In its initial contract offer for the 2010-11 school year, Modesto's school board proposed teachers take a 12.5 percent pay cut and reduce their work year by seven days, which would shrink salaries an additional 3.5 percent.
Hale noted that teachers took a 1 percent pay cut and eliminated three workdays this year, which resulted in salaries shrinking 2.6 percent.
But in reality, many teachers in the district actually got raises — or made about the same this year as last — because of how the pay scale is structured.
Teacher/sports enthusiast Frank Bispo
A special day for talented Bispo clan
Oct 21, 2008 ... Packed schedules are business as usual for the clan of Frank and Deanna Bispo and their five children, but this Saturday sparkled more than most...
Twenty-six years ago, Frank Bispo -- Brad's father -- started at fullback for the Aggies and caught a 92-yard touchdown pass from Chris ...
The Modesto Bee
...Frank Bispo was head football coach at Downey for 10 years...
Mr. Bispo throws considerable support to accused child molester:
Sep. 17, 2009
Coach pleads to sex charges
20 counts for King, who trained swimmers at SOS, Bay Area clubs
By Linda Goldston
SAN JOSE — The former head swim coach at Modesto's SOS Club and at numerous swim clubs in the Bay Area over the past 40 years has pleaded no contest to 20 felony child molestation charges that could keep him in prison for the rest of his life.
Andy King's plea Friday came as a surprise within the swim communities he served, including Stanislaus County. King was the SOS coach from 1998-2000 and was credited with increasing the team's membership fourfold during his stay.
King, 61, has been held in Santa Clara County Jail in lieu of $3 million bail since his arrest in April on charges he molested a 14-year-girl he coached at San Jose Aquatics. He was arraigned in July on additional charges that he sexually abused two East Bay women he coached in 1988 and 1989.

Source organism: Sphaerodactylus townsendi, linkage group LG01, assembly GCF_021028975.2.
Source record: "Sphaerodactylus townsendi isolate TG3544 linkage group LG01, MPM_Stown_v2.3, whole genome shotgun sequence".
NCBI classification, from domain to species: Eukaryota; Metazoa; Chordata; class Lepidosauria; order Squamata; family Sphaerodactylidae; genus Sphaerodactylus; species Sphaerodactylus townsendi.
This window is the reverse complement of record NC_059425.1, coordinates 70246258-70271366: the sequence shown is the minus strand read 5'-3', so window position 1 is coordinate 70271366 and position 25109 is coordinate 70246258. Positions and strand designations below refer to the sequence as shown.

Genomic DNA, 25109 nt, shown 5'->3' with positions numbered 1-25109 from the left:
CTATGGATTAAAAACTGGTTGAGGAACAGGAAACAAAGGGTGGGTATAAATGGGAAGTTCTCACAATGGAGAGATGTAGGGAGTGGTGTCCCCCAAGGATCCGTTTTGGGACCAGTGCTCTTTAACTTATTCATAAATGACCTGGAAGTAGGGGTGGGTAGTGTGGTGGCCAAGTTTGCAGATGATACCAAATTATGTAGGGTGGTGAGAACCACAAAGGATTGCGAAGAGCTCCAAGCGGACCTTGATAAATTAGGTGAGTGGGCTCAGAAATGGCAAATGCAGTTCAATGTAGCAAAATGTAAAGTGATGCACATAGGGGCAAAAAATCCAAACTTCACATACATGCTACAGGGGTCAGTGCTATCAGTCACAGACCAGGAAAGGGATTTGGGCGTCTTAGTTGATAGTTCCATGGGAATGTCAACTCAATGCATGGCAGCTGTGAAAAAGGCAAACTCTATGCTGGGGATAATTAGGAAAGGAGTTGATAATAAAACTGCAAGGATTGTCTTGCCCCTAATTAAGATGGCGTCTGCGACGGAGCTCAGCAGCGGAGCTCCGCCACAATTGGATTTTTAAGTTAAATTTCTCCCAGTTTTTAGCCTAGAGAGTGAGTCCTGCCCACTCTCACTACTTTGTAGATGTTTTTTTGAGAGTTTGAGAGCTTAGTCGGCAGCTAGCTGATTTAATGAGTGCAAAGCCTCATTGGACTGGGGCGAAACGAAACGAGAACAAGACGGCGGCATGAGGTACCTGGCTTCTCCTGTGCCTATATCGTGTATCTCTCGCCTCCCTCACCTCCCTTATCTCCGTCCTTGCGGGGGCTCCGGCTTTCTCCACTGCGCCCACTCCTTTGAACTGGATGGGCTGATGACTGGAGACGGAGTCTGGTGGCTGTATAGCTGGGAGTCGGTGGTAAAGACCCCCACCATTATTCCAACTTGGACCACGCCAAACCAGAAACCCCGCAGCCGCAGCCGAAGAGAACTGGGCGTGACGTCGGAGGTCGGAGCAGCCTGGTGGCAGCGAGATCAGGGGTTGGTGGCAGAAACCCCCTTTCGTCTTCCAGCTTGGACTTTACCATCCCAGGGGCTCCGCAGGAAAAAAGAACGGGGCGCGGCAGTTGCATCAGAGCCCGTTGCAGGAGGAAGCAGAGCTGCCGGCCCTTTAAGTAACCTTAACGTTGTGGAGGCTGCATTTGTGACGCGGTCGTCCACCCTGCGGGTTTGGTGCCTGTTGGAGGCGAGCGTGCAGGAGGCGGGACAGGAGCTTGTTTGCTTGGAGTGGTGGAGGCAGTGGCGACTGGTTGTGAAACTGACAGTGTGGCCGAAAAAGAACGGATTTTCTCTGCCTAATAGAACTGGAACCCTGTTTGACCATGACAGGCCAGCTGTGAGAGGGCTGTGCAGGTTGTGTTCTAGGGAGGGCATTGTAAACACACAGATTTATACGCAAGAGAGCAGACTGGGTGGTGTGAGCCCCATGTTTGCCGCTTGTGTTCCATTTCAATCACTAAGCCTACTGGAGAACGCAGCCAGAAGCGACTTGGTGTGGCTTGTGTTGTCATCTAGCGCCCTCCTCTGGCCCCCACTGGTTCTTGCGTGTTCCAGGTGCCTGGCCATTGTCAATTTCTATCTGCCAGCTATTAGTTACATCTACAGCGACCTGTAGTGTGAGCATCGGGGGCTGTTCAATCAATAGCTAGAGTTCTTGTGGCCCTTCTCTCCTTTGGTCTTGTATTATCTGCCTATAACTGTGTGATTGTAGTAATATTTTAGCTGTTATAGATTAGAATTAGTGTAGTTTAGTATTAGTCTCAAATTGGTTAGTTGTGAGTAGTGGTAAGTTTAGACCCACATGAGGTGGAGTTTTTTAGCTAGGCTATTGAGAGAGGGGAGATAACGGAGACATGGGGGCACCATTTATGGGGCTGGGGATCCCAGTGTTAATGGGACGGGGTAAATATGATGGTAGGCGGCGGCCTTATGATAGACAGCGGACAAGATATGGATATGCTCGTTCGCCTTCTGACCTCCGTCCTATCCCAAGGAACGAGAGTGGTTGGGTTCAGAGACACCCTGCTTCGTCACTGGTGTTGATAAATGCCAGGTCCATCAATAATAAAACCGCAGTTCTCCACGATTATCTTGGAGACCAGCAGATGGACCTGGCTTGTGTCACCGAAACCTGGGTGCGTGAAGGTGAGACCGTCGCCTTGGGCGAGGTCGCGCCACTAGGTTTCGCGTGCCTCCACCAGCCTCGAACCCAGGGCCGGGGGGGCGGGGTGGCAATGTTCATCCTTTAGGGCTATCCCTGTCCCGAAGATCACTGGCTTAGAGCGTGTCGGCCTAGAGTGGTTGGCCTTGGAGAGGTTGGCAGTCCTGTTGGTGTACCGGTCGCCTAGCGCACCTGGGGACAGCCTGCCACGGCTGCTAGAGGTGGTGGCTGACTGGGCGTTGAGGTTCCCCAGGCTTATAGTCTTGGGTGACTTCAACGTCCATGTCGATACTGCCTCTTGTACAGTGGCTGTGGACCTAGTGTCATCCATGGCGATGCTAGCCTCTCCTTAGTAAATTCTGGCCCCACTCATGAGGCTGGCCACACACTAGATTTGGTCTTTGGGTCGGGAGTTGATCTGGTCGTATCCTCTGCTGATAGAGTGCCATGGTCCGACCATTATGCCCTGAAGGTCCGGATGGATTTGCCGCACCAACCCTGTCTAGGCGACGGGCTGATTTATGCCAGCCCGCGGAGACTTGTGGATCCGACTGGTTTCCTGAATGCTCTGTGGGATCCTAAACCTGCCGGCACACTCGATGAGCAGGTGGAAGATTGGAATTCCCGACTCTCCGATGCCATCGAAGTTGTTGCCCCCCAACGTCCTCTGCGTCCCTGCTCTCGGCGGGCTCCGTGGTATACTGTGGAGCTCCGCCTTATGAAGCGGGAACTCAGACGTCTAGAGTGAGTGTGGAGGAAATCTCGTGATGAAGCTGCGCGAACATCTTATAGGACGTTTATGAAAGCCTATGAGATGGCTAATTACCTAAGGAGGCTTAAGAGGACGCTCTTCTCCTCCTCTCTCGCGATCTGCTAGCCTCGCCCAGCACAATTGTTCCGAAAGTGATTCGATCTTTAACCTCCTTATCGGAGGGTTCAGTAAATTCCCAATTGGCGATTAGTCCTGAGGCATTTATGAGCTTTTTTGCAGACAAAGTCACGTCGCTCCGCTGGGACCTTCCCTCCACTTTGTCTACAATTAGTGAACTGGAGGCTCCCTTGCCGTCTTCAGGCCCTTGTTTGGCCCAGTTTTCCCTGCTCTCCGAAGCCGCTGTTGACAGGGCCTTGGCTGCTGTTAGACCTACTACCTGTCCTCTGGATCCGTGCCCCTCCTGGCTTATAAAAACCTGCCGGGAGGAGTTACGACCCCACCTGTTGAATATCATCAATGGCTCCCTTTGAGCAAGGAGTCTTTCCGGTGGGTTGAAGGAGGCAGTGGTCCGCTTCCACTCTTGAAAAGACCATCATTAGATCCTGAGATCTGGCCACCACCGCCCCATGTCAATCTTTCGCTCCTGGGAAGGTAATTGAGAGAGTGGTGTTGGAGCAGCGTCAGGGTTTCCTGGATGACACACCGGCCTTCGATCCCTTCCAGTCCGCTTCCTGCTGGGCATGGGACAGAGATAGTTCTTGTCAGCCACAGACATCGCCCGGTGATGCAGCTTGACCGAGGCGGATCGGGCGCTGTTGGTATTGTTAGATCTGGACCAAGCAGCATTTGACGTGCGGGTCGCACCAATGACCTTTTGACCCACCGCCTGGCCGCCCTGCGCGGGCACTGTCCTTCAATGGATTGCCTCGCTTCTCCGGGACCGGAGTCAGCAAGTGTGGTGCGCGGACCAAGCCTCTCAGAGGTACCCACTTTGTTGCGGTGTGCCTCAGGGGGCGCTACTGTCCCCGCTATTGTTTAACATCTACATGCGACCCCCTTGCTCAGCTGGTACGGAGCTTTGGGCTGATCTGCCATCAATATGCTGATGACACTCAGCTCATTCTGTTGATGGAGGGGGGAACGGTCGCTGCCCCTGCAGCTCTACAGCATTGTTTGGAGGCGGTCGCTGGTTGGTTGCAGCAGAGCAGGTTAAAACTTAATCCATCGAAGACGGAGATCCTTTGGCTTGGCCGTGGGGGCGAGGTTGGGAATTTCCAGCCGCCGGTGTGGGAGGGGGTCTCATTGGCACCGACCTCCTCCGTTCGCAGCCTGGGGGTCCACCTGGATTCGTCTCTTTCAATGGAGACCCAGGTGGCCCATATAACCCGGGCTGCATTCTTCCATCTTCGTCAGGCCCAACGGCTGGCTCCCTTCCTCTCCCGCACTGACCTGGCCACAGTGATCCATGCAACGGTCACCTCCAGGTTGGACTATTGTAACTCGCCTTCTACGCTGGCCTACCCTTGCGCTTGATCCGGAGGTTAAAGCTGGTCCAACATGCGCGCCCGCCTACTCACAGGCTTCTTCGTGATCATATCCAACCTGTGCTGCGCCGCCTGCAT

This year, investigations in San Jose and the East Bay turned up 12 people who said they were victims, including one from Modesto, but only three of them are included in the charges because of the statute of limitations.
The weekend before his arrest, King was coaching some of his athletes at the NCAA Swimming and Diving Championships in College Station, Texas. One of those athletes, competing for the University of Texas, was Modesto's Karlee Bispo, whose father, Frank Bispo, was with King for much of that weekend.
"I found out about the charges the day after we left the NCAA meet," said Frank Bispo, a teacher and former athletic director at Downey High. "I visited him in jail about a month ago. I know he pled no contest, but I know for certain he never did anything improper with my girls, and I'm not aware of anything he ever did, except for what's mentioned in the charges.
"I'm not going to say anybody's not telling the truth, but he treated my girls well. He was a tough coach and winning was his profession and his life. I don't know the ghosts in his closet, but I trusted my kids with him."...
[Maura Larkins comment: Actually, people who behave inappropriately with children get a remarkable amount of support from schools and school personnel. See the Fred Kamper case.]